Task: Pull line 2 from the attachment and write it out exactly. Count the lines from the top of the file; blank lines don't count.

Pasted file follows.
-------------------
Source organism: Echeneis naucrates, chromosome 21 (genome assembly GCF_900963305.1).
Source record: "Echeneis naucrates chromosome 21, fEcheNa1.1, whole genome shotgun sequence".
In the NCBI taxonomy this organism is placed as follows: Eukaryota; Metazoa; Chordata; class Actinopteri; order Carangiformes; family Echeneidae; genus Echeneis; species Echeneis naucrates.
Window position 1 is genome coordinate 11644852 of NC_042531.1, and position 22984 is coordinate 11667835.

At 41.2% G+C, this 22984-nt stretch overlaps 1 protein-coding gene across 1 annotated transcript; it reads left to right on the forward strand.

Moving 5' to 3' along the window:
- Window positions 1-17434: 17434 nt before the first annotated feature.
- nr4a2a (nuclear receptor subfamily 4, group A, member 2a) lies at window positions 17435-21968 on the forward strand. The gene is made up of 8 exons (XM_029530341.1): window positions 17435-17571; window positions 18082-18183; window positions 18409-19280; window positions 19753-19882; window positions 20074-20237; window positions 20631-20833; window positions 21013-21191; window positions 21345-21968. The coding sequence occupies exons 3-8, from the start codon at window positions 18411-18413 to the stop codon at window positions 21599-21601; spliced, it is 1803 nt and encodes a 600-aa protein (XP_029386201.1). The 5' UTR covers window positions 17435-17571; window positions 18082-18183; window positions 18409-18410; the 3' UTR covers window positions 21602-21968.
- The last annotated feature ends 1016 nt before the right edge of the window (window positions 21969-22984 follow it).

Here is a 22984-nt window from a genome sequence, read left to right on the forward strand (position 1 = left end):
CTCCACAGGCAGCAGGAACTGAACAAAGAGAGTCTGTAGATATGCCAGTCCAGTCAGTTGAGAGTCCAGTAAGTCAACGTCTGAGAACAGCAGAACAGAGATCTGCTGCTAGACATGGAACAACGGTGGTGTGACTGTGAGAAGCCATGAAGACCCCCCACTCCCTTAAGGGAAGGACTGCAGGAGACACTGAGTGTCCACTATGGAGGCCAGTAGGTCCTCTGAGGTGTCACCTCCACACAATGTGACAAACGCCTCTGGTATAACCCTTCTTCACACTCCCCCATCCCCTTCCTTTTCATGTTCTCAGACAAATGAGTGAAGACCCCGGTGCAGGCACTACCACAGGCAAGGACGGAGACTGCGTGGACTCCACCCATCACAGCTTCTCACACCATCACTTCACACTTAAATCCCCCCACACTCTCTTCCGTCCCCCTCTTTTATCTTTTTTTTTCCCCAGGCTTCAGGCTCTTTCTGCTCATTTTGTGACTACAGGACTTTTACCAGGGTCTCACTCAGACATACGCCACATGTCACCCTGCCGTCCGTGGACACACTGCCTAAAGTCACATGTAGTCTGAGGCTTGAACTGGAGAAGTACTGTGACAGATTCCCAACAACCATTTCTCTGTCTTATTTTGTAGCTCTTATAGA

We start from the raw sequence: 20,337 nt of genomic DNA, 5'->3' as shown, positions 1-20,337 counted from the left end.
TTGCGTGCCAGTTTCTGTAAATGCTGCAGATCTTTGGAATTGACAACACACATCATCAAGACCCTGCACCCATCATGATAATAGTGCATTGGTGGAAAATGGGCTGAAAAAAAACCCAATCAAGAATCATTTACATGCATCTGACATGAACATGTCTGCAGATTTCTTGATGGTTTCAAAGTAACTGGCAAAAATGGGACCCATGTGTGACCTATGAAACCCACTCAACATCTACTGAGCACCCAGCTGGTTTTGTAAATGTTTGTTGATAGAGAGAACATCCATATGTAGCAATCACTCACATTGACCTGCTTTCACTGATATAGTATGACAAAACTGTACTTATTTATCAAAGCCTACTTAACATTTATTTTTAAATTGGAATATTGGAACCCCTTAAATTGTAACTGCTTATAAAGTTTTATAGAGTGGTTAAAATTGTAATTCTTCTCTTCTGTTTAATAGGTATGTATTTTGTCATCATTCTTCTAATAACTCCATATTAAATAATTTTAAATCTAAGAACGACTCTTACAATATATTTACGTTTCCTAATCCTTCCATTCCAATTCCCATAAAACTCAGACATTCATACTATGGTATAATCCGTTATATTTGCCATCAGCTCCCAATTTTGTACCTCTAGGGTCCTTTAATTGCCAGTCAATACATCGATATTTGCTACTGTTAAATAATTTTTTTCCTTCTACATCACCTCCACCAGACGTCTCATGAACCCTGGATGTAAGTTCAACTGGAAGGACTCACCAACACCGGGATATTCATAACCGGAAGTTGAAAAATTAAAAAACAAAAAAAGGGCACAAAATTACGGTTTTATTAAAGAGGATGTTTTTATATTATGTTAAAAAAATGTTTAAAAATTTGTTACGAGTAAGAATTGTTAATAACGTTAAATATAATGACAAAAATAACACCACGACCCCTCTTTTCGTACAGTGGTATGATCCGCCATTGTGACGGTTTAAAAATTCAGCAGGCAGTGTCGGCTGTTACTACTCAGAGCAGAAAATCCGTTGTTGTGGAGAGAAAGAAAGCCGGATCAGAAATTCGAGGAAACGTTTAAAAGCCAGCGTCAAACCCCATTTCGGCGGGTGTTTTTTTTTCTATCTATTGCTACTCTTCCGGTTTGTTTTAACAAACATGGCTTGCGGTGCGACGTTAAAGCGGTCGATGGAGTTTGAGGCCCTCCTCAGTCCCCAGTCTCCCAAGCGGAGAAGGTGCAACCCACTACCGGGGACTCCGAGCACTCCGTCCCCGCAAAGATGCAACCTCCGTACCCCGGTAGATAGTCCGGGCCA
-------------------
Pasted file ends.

Source record: "Echeneis naucrates chromosome 21, fEcheNa1.1, whole genome shotgun sequence".